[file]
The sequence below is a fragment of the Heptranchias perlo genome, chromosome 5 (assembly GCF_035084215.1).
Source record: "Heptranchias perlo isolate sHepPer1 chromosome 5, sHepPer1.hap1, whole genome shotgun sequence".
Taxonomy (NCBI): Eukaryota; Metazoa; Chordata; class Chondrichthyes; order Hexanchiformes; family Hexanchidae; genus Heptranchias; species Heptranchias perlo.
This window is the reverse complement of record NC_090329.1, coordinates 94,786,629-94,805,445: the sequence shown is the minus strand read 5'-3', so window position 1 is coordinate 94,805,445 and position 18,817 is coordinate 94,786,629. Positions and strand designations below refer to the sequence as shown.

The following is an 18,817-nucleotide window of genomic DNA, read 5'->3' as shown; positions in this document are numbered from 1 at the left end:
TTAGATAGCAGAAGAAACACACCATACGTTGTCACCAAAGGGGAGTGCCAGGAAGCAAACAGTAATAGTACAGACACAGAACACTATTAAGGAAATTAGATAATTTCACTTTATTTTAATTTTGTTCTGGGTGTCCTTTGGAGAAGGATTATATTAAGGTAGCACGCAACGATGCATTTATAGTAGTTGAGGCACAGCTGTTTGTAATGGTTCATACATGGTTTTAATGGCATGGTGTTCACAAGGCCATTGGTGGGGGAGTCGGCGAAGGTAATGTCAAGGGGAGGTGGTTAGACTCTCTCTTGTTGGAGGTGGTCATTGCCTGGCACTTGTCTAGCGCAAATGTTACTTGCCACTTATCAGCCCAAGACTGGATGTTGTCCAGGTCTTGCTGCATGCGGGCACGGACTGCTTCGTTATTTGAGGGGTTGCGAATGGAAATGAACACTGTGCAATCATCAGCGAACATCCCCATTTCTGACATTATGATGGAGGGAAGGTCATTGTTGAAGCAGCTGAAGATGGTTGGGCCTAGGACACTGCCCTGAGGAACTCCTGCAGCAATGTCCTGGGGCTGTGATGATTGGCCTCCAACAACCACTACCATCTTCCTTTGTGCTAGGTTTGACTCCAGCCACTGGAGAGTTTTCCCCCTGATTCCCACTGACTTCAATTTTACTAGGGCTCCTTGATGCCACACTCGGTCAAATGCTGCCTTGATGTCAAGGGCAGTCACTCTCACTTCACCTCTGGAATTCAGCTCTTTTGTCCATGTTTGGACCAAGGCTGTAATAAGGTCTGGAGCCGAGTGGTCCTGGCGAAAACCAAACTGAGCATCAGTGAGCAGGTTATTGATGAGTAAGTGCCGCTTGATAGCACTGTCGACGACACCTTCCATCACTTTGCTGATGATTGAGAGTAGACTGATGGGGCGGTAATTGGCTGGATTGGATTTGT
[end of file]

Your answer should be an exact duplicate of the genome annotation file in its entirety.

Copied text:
The sequence below is a fragment of the Heptranchias perlo genome, chromosome 5 (assembly GCF_035084215.1).
Source record: "Heptranchias perlo isolate sHepPer1 chromosome 5, sHepPer1.hap1, whole genome shotgun sequence".
Taxonomy (NCBI): Eukaryota; Metazoa; Chordata; class Chondrichthyes; order Hexanchiformes; family Hexanchidae; genus Heptranchias; species Heptranchias perlo.
This window is the reverse complement of record NC_090329.1, coordinates 94,786,629-94,805,445: the sequence shown is the minus strand read 5'-3', so window position 1 is coordinate 94,805,445 and position 18,817 is coordinate 94,786,629. Positions and strand designations below refer to the sequence as shown.

The following is an 18,817-nucleotide window of genomic DNA, read 5'->3' as shown; positions in this document are numbered from 1 at the left end:
TTAGATAGCAGAAGAAACACACCATACGTTGTCACCAAAGGGGAGTGCCAGGAAGCAAACAGTAATAGTACAGACACAGAACACTATTAAGGAAATTAGATAATTTCACTTTATTTTAATTTTGTTCTGGGTGTCCTTTGGAGAAGGATTATATTAAGGTAGCACGCAACGATGCATTTATAGTAGTTGAGGCACAGCTGTTTGTAATGGTTCATACATGGTTTTAATGGCATGGTGTTCACAAGGCCATTGGTGGGGGAGTCGGCGAAGGTAATGTCAAGGGGAGGTGGTTAGACTCTCTCTTGTTGGAGGTGGTCATTGCCTGGCACTTGTCTAGCGCAAATGTTACTTGCCACTTATCAGCCCAAGACTGGATGTTGTCCAGGTCTTGCTGCATGCGGGCACGGACTGCTTCGTTATTTGAGGGGTTGCGAATGGAAATGAACACTGTGCAATCATCAGCGAACATCCCCATTTCTGACATTATGATGGAGGGAAGGTCATTGTTGAAGCAGCTGAAGATGGTTGGGCCTAGGACACTGCCCTGAGGAACTCCTGCAGCAATGTCCTGGGGCTGTGATGATTGGCCTCCAACAACCACTACCATCTTCCTTTGTGCTAGGTTTGACTCCAGCCACTGGAGAGTTTTCCCCCTGATTCCCACTGACTTCAATTTTACTAGGGCTCCTTGATGCCACACTCGGTCAAATGCTGCCTTGATGTCAAGGGCAGTCACTCTCACTTCACCTCTGGAATTCAGCTCTTTTGTCCATGTTTGGACCAAGGCTGTAATAAGGTCTGGAGCCGAGTGGTCCTGGCGAAAACCAAACTGAGCATCAGTGAGCAGGTTATTGATGAGTAAGTGCCGCTTGATAGCACTGTCGACGACACCTTCCATCACTTTGCTGATGATTGAGAGTAGACTGATGGGGCGGTAATTGGCTGGATTGGATTTGT